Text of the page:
An example of the latter is Mercurial, the distributed source control system. It does not support XDG-basedir, but it does support the environment variable HGRCPATH. By properly setting it, export HGRCPATH=${XDG_CONFIG_HOME}/hg/hgrc (or the full path if you do not have XDG_CONFIG_HOME defined), you get the benefit of the specification without Mercurial actually supporting it.

In cleaning my own $HOME I found this sort of fix was useful for about six applications including vim and gnupg.

Still other applications do not support an environment variable to specify where their files live. Some of these will accept configuration file locations from the command line. For these, setting shell aliases or functions may help. I found this useful for only one or two applications.

Some applications have support for it in versions newer than I have installed. I let these wait, glad to know of the effort.

And quite a few applications have open (or closed) bugs for supporting XDG-basedir. In most cases this is less about the technical work for the specification and more about deciding if and how to support it. At least a handful of the applications I looked at were reticent to support it at all. Others said support would be welcomed given enough background to show what would/not break and with a patch available.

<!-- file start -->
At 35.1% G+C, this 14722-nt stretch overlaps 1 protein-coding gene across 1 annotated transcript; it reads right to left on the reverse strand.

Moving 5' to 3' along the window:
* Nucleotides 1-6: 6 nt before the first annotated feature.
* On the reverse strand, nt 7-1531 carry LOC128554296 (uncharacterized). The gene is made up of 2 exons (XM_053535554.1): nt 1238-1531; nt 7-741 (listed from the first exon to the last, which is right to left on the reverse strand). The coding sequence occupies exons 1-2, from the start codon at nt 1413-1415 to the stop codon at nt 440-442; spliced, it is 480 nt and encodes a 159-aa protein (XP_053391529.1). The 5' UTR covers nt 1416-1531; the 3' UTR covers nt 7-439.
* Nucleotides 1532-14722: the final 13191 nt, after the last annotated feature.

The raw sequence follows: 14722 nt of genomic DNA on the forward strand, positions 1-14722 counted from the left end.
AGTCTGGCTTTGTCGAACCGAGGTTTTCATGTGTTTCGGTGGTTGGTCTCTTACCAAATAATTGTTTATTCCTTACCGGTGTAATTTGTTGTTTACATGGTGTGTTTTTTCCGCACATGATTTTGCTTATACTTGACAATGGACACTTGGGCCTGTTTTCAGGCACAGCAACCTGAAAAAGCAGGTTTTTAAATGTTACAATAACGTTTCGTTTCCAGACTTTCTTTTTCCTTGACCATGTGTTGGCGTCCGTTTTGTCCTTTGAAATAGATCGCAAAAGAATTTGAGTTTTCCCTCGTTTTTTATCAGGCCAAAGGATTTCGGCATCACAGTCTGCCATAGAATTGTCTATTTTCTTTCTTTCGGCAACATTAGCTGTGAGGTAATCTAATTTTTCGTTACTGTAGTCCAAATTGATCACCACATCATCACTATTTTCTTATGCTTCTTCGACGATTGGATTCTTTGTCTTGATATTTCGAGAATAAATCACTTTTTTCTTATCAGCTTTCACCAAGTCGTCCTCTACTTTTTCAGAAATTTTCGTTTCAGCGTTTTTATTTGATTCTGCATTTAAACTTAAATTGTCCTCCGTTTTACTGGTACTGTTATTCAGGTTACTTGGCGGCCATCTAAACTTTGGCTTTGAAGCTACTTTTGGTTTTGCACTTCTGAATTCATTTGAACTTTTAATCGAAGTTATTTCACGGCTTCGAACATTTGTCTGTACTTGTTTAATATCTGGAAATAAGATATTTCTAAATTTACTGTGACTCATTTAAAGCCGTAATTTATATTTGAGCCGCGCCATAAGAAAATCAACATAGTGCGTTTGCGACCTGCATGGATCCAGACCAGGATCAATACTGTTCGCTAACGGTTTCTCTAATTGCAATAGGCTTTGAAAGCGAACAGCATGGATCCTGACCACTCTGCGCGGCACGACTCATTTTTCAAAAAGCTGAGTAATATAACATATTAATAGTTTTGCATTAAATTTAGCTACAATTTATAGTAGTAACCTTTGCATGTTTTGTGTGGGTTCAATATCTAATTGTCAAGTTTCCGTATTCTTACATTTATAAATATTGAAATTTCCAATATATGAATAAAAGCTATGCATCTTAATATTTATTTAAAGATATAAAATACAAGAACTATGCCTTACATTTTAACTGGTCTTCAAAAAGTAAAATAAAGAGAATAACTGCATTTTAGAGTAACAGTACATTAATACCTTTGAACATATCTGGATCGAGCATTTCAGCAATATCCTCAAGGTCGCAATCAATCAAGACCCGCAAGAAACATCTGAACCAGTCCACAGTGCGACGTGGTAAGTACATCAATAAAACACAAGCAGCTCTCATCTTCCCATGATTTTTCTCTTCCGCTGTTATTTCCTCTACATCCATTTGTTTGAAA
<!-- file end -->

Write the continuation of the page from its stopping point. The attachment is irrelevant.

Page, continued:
But several argued about how far they would support it. This mostly came down to applications willing to move their lot into $HOME/.config (or wherever $XDG_CONFIG_HOME), but not split out cache and/or data. It seemed this was more often argued against for portability reasons (ie, they support Microsoft Windows operating systems and want to allow their users to move their files between them or have them on one common drive without issue).

And in rare cases files are hard to nail down. They sort of configure, but they’re sort of data. Or they’re sort of data, but they’re sort of cache. (Hopefully never all three in one.)